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Wednesday, October 24, 2007

Tradition Never Graduates


Last weekend I went to Notre Dame University for the first time.

Growing up in Fort Wayne, IN, you would imagine that I would have made the trek to the ND campus at least once, but I had not. So you can imagine my excitement, as a sports fan, as I made my way to the booming metropolis that is South Bend.

While the game was simply embarrassing (Notre Dame fell to 1-6 and lost to their rival USC in the most lop-sided contest in 45 years) the Notre Dame experience was irreplaceable.

You could smell the tradition from I-90.

Touchdown Jesus. 80,000 tailgaters. The golden dome. The pre game mass. The band’s walk to the stadium. The chants. The throw back uniforms. The dorm step BBQs. The Heisman trophy winners. The national championships. Tradition was everywhere.

As we sat down in our seats, I was struck by some of those in attendance. One man, two rows behind us, was wearing suspenders, clogs, bright green pants tattooed with a number of gold “ND” logos, and a sweater that may have been sown before the U.S. became a free nation. As I sat to watch my 1st ND football game, he was sitting down to watch his 164th. And the crazy thing? He was one of many.

As Notre Dame got dominated (they would have faired better had they played a whole team of Rudys), no one booed, very few left, and I was scolded at half time for saying that they didn’t have a chance to come back.

As a sports fan I had never experienced anything quite like it. The rich history and tradition of this institution made their current struggles seem trivial. The school and its fans were not there to simply cheer on the third starting quarterback in six games, they were there because they share a common story. They were there because at some point in their life their story intersected with the Blue and Gold. They were not simply cheering for Charlie Weis and his stagnant offense, they were cheering for memories, family members, and the glory of players come and gone.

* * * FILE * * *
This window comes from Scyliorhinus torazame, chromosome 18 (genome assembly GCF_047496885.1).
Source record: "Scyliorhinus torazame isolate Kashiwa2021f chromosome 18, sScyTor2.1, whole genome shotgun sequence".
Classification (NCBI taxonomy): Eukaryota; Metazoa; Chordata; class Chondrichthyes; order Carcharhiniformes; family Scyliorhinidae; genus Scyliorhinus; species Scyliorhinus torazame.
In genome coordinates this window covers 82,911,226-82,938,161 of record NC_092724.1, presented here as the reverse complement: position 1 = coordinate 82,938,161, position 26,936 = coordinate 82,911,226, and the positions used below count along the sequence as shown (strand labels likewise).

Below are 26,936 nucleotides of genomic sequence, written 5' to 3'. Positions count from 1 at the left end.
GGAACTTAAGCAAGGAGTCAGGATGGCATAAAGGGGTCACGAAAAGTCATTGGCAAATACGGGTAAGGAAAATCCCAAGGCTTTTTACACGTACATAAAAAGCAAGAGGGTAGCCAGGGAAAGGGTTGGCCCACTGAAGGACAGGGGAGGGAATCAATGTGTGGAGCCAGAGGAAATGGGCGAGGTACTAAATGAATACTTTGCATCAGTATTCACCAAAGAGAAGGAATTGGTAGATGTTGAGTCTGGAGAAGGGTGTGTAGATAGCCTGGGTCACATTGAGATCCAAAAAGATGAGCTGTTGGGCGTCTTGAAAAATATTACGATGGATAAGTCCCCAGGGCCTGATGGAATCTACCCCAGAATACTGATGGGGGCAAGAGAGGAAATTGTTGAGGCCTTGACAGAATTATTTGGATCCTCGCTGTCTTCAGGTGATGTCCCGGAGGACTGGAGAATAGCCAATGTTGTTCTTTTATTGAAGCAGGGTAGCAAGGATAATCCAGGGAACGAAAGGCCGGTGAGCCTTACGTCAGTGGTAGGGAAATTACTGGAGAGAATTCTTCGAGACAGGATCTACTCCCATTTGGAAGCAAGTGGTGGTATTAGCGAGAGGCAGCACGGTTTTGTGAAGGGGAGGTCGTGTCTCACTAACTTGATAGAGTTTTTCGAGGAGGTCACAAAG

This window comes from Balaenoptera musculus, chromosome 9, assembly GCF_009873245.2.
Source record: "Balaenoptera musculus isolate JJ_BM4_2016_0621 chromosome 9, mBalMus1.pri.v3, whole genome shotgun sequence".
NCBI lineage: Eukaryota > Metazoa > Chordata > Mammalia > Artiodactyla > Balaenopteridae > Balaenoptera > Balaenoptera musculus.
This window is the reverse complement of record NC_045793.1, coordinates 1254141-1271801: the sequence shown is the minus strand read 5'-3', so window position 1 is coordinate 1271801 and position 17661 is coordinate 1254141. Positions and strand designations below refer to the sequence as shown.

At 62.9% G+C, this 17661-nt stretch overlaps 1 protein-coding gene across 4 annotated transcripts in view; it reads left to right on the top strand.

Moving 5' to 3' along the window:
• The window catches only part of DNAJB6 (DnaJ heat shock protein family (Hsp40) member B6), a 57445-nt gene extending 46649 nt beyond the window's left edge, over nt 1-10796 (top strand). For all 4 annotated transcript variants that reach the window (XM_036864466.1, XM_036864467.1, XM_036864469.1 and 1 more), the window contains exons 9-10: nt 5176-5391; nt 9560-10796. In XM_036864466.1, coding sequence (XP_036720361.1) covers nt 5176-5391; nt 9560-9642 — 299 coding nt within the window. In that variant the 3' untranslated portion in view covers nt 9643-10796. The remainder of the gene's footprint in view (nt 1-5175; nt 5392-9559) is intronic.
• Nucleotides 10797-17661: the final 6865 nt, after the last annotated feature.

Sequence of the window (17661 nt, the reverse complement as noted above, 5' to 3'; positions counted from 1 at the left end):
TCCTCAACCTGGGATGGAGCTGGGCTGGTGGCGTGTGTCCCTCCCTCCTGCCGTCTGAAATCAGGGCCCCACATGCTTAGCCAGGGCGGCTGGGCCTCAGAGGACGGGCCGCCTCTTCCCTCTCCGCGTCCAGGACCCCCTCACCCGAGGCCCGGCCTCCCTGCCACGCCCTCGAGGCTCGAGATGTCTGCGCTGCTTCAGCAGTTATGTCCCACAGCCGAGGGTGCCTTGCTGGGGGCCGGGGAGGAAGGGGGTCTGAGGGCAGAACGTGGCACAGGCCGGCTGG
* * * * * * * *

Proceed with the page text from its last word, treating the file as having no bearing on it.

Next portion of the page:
As you could gather from previous posts, I am not much of a nostalgic and my body often rejects this Notre Dame-ish embrace of the past. I tend to direct my thoughts towards the future and tread lightly in the historic, traditional dialogue. Yet, as I left Notre Dame Stadium, the beauty of what I had experienced that day struck me.

I left convicted of my need to reflect on my past. I was filled with the desire to look at the rich stories of the many things in which I participate. To look at stories, legacies, and rituals that have shaped who I am.

Yet, I cannot help but think how the past can often get in the way of our creating the future. How we often play victim to our stories and try to change history, rather than create the future (thanks for the language EM).

As I have done throughout my 16 months at MHGS, I enter again the messy terrain of faith found in the stories of the past and a hope in the unseen future. I wonder about my own story. I wonder when I am to live beyond my destructive past and then when living beyond that story is ignoring the very things that has made me who I am. I wonder how often I put on a show to hide the story. I wonder if people prefer the show and would rather not ask about the story.

Damn story.

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